Mayumi Matsushita: Social Networks and Terrorism


Link to Mayumi Matsushita’s Linked In profile

I am pleased to host another student guest post, this time by Mayumi Matsushita. This is the 24th student guest post this semester. You can see all the student guest posts from my “Monetary and Financial Theory” class at this link.

The recent Paris attacks made us shocked everyone on one time at 13 November 2015. Not only Parisians but also people who live in different countries could share their alarm on social networks. People might have noticed unusual notifications appeared on Facebook: friends name live in Paris was marked safe, which Facebook introduced last year inspired by an employee project built in the wake of the devastating tsunami that struck Japan in 2011. Other Social Networks like Twitter and Google showed their powers. On Twitter, Parisians used the hashtag #PorteOuverte—or open door in French—to offer shelter to stranded visitors. Google was making international calls to France from its Hangouts mobile communication app free through the weekend, so people could check on the status of friends and relatives. Actually, for me, using Twitter was the best way to gauge the real-time information about the attack. Changing the number of dead people made me connected directly with Parisians. So totally I found the power of Social Networks in the Paris attack. Moreover, after the attack, Social networks intended to protect us from terrorism by using their powers more aggressively. Facebook started to remove a profile page used by one of two people suspected of killing 14 people the previous day in San Bernardino, Calif. Facebook said it has hundreds of people on its community operations team, which vets content reported by users from four offices worldwide, according to the Wall Street Journal.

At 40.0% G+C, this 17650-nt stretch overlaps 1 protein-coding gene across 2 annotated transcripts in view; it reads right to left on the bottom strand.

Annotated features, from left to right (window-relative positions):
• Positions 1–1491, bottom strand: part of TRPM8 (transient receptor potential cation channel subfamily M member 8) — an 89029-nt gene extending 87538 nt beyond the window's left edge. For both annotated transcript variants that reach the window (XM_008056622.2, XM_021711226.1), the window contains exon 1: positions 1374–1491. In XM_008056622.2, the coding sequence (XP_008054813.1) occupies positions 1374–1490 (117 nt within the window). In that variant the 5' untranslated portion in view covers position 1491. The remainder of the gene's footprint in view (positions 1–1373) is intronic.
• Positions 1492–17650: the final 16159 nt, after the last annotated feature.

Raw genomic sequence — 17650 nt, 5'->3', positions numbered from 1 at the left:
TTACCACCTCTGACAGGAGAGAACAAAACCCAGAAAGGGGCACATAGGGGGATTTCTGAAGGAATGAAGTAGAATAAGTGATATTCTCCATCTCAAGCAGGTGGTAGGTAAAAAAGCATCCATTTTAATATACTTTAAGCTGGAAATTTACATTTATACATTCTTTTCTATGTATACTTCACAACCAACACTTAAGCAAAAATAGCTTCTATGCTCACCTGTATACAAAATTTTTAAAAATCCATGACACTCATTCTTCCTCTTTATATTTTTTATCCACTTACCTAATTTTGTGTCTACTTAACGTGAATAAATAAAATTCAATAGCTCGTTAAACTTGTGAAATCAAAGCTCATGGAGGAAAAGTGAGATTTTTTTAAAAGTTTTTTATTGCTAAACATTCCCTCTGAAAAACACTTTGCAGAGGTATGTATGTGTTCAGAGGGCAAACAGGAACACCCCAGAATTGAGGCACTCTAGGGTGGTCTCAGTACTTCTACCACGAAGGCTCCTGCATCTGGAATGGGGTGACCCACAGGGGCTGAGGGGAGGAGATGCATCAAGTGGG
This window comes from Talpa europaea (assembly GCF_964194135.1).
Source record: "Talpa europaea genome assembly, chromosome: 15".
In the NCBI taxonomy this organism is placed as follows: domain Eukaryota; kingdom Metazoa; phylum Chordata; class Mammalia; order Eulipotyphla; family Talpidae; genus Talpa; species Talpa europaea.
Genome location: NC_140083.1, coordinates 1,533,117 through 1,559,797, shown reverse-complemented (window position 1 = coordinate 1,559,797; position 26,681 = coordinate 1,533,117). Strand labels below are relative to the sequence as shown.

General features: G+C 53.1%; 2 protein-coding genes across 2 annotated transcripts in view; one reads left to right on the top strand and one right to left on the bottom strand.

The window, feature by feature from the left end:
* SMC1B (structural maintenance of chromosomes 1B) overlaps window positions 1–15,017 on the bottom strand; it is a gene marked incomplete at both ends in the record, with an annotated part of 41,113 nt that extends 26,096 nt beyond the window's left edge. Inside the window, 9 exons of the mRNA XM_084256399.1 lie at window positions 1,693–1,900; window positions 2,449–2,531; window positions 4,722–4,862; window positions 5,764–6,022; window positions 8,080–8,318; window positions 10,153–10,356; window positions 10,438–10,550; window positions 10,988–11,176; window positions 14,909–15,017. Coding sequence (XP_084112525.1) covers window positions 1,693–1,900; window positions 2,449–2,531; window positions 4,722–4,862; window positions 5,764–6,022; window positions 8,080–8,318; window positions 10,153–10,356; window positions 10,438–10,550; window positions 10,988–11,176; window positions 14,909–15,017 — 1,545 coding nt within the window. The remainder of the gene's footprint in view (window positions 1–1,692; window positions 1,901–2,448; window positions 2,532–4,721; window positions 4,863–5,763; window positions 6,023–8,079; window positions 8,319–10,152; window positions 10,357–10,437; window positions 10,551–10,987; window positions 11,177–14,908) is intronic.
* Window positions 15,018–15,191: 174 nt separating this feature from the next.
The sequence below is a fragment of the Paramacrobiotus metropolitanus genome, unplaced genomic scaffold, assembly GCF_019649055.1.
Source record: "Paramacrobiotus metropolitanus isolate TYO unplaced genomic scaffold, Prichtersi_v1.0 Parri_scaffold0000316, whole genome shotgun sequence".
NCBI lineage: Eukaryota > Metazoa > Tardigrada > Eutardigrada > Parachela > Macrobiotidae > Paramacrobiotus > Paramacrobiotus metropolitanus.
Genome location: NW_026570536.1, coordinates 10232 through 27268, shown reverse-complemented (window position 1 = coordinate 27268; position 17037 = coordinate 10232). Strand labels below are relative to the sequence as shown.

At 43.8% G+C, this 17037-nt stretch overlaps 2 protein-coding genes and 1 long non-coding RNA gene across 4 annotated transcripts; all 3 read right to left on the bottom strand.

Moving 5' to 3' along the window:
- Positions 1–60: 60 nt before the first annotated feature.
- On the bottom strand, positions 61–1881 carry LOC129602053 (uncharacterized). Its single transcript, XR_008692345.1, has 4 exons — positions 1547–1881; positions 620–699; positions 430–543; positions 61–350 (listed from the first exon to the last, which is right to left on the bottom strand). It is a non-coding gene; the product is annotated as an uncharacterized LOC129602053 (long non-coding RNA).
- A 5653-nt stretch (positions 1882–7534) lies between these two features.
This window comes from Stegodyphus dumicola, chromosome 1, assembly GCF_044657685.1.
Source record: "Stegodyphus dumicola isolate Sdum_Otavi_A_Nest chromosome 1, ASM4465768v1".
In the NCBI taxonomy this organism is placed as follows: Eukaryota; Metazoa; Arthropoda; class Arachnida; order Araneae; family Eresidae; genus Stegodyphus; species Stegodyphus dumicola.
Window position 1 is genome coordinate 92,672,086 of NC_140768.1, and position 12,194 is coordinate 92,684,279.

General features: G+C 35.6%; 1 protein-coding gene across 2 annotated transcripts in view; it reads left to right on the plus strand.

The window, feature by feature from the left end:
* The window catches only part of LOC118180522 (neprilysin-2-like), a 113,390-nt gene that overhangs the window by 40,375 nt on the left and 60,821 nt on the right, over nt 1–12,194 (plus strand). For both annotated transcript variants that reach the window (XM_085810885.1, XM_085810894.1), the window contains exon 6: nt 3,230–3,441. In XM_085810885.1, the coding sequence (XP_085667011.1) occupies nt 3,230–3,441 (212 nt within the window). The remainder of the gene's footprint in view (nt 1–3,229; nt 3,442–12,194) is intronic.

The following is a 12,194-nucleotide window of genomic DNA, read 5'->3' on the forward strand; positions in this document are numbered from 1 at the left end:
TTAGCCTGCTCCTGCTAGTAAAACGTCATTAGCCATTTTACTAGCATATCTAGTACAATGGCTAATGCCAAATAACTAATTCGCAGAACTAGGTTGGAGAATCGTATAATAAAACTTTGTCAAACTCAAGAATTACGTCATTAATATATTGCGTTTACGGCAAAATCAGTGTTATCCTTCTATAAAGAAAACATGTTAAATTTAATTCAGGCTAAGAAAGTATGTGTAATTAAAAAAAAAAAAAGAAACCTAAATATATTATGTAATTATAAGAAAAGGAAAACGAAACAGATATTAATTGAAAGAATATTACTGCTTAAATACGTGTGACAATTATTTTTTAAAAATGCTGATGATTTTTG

However, there is a limit to completely and fairly protect from terrorism and, for this reason, there is a fact that social network systems have supported indirectly to create the terrorism. The volume of information on Social Networks is huge and we might not judge all of the contents and remove the dangerous ones completely. If we strengthen the regulation for the contents directly, the possibility of making another kind of discrimination would increase and the merits of Social Networks like easily sharing information and connecting with people would disappear. This dilemma has indirectly supported the terrorism, unfortunately. Because of cost-free registration and free speech, there are a lot of supporters of ISIS on Twitter (see the graph below). This data shows  how the terror group extends its presence across social media, which is both alarming and a sign of our digital era. ISIS uses Social networks as one strategy to recruit supporters globally. This is one of the reasons why they would upload sensational announcements and videos on the net. They would get big attention from potential supporters, using the social networks as the recruit or commercial advertisements.

So we should understand the good and downside of social networks. It can protect us from terrorism but also promote it by connecting individuals and creating an information bias easily. It has a huge power to connect and gather people and information in a single direction from both good and bad aspects. To make well-balanced decisions, we should continue to try to control this power for the right direction as possible and keep in mind that we always face the risks to be agitated by information bias.